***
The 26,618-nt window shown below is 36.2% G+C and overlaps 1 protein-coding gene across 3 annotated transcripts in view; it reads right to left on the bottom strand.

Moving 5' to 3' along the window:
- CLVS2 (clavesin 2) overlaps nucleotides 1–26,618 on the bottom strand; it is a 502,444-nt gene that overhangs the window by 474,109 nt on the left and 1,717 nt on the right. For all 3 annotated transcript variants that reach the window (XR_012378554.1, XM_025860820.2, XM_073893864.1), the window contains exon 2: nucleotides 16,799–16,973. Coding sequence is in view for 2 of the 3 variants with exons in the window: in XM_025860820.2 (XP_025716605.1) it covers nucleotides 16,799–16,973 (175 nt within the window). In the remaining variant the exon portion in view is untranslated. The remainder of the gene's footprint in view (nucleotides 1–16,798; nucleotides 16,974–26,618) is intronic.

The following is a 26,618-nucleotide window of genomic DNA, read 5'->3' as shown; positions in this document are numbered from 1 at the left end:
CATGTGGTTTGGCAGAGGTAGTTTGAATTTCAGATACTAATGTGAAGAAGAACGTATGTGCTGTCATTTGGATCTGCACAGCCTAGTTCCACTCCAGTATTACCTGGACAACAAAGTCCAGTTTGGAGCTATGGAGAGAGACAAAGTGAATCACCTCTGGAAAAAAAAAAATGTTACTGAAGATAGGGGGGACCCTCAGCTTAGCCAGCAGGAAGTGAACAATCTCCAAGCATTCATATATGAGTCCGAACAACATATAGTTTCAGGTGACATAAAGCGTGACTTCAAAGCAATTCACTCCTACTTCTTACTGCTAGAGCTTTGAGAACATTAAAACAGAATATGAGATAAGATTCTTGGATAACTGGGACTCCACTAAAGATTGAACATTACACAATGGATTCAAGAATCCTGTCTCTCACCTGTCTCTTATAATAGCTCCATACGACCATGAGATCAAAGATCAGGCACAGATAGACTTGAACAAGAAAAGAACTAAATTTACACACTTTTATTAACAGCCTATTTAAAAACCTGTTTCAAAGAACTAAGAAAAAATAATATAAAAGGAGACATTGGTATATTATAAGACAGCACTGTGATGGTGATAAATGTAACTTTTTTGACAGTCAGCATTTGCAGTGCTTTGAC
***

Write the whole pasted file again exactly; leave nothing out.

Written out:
The 26,618-nt window shown below is 36.2% G+C and overlaps 1 protein-coding gene across 3 annotated transcripts in view; it reads right to left on the bottom strand.

Moving 5' to 3' along the window:
- CLVS2 (clavesin 2) overlaps nucleotides 1–26,618 on the bottom strand; it is a 502,444-nt gene that overhangs the window by 474,109 nt on the left and 1,717 nt on the right. For all 3 annotated transcript variants that reach the window (XR_012378554.1, XM_025860820.2, XM_073893864.1), the window contains exon 2: nucleotides 16,799–16,973. Coding sequence is in view for 2 of the 3 variants with exons in the window: in XM_025860820.2 (XP_025716605.1) it covers nucleotides 16,799–16,973 (175 nt within the window). In the remaining variant the exon portion in view is untranslated. The remainder of the gene's footprint in view (nucleotides 1–16,798; nucleotides 16,974–26,618) is intronic.

The following is a 26,618-nucleotide window of genomic DNA, read 5'->3' as shown; positions in this document are numbered from 1 at the left end:
CATGTGGTTTGGCAGAGGTAGTTTGAATTTCAGATACTAATGTGAAGAAGAACGTATGTGCTGTCATTTGGATCTGCACAGCCTAGTTCCACTCCAGTATTACCTGGACAACAAAGTCCAGTTTGGAGCTATGGAGAGAGACAAAGTGAATCACCTCTGGAAAAAAAAAAATGTTACTGAAGATAGGGGGGACCCTCAGCTTAGCCAGCAGGAAGTGAACAATCTCCAAGCATTCATATATGAGTCCGAACAACATATAGTTTCAGGTGACATAAAGCGTGACTTCAAAGCAATTCACTCCTACTTCTTACTGCTAGAGCTTTGAGAACATTAAAACAGAATATGAGATAAGATTCTTGGATAACTGGGACTCCACTAAAGATTGAACATTACACAATGGATTCAAGAATCCTGTCTCTCACCTGTCTCTTATAATAGCTCCATACGACCATGAGATCAAAGATCAGGCACAGATAGACTTGAACAAGAAAAGAACTAAATTTACACACTTTTATTAACAGCCTATTTAAAAACCTGTTTCAAAGAACTAAGAAAAAATAATATAAAAGGAGACATTGGTATATTATAAGACAGCACTGTGATGGTGATAAATGTAACTTTTTTGACAGTCAGCATTTGCAGTGCTTTGAC